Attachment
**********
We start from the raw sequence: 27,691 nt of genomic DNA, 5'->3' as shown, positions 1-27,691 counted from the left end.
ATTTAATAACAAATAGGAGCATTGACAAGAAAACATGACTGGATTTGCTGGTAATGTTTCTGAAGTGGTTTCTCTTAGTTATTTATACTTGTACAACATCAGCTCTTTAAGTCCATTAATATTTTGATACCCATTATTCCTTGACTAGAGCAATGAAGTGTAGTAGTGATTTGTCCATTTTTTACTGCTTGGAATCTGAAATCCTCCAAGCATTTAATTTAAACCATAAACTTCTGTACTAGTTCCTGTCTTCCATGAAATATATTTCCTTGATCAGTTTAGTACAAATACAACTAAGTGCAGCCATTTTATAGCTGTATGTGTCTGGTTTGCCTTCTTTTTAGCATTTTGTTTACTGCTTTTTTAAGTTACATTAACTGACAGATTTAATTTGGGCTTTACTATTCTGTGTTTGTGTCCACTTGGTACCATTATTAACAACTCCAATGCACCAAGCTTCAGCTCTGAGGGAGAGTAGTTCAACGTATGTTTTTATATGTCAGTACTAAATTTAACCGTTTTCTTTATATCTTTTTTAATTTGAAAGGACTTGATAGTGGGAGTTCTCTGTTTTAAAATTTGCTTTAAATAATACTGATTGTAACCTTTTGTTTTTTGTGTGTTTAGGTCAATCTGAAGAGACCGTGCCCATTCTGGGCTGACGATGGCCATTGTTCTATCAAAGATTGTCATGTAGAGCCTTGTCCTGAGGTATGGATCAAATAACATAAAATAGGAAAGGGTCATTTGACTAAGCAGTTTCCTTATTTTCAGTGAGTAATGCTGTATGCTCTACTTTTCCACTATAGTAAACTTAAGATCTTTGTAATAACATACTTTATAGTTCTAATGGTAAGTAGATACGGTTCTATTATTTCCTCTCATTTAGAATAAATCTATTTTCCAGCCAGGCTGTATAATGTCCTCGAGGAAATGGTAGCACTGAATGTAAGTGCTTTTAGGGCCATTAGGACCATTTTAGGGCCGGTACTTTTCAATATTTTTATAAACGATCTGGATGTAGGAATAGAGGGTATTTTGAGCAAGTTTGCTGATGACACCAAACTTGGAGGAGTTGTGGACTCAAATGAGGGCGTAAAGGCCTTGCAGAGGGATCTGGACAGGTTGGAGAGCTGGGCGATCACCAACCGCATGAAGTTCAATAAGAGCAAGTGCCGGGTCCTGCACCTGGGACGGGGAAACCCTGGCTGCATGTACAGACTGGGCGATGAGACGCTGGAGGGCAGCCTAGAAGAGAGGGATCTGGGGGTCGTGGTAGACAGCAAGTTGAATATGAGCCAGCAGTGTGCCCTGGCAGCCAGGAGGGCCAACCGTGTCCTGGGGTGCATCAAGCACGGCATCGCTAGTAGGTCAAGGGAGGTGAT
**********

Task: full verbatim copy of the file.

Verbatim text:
We start from the raw sequence: 27,691 nt of genomic DNA, 5'->3' as shown, positions 1-27,691 counted from the left end.
ATTTAATAACAAATAGGAGCATTGACAAGAAAACATGACTGGATTTGCTGGTAATGTTTCTGAAGTGGTTTCTCTTAGTTATTTATACTTGTACAACATCAGCTCTTTAAGTCCATTAATATTTTGATACCCATTATTCCTTGACTAGAGCAATGAAGTGTAGTAGTGATTTGTCCATTTTTTACTGCTTGGAATCTGAAATCCTCCAAGCATTTAATTTAAACCATAAACTTCTGTACTAGTTCCTGTCTTCCATGAAATATATTTCCTTGATCAGTTTAGTACAAATACAACTAAGTGCAGCCATTTTATAGCTGTATGTGTCTGGTTTGCCTTCTTTTTAGCATTTTGTTTACTGCTTTTTTAAGTTACATTAACTGACAGATTTAATTTGGGCTTTACTATTCTGTGTTTGTGTCCACTTGGTACCATTATTAACAACTCCAATGCACCAAGCTTCAGCTCTGAGGGAGAGTAGTTCAACGTATGTTTTTATATGTCAGTACTAAATTTAACCGTTTTCTTTATATCTTTTTTAATTTGAAAGGACTTGATAGTGGGAGTTCTCTGTTTTAAAATTTGCTTTAAATAATACTGATTGTAACCTTTTGTTTTTTGTGTGTTTAGGTCAATCTGAAGAGACCGTGCCCATTCTGGGCTGACGATGGCCATTGTTCTATCAAAGATTGTCATGTAGAGCCTTGTCCTGAGGTATGGATCAAATAACATAAAATAGGAAAGGGTCATTTGACTAAGCAGTTTCCTTATTTTCAGTGAGTAATGCTGTATGCTCTACTTTTCCACTATAGTAAACTTAAGATCTTTGTAATAACATACTTTATAGTTCTAATGGTAAGTAGATACGGTTCTATTATTTCCTCTCATTTAGAATAAATCTATTTTCCAGCCAGGCTGTATAATGTCCTCGAGGAAATGGTAGCACTGAATGTAAGTGCTTTTAGGGCCATTAGGACCATTTTAGGGCCGGTACTTTTCAATATTTTTATAAACGATCTGGATGTAGGAATAGAGGGTATTTTGAGCAAGTTTGCTGATGACACCAAACTTGGAGGAGTTGTGGACTCAAATGAGGGCGTAAAGGCCTTGCAGAGGGATCTGGACAGGTTGGAGAGCTGGGCGATCACCAACCGCATGAAGTTCAATAAGAGCAAGTGCCGGGTCCTGCACCTGGGACGGGGAAACCCTGGCTGCATGTACAGACTGGGCGATGAGACGCTGGAGGGCAGCCTAGAAGAGAGGGATCTGGGGGTCGTGGTAGACAGCAAGTTGAATATGAGCCAGCAGTGTGCCCTGGCAGCCAGGAGGGCCAACCGTGTCCTGGGGTGCATCAAGCACGGCATCGCTAGTAGGTCAAGGGAGGTGAT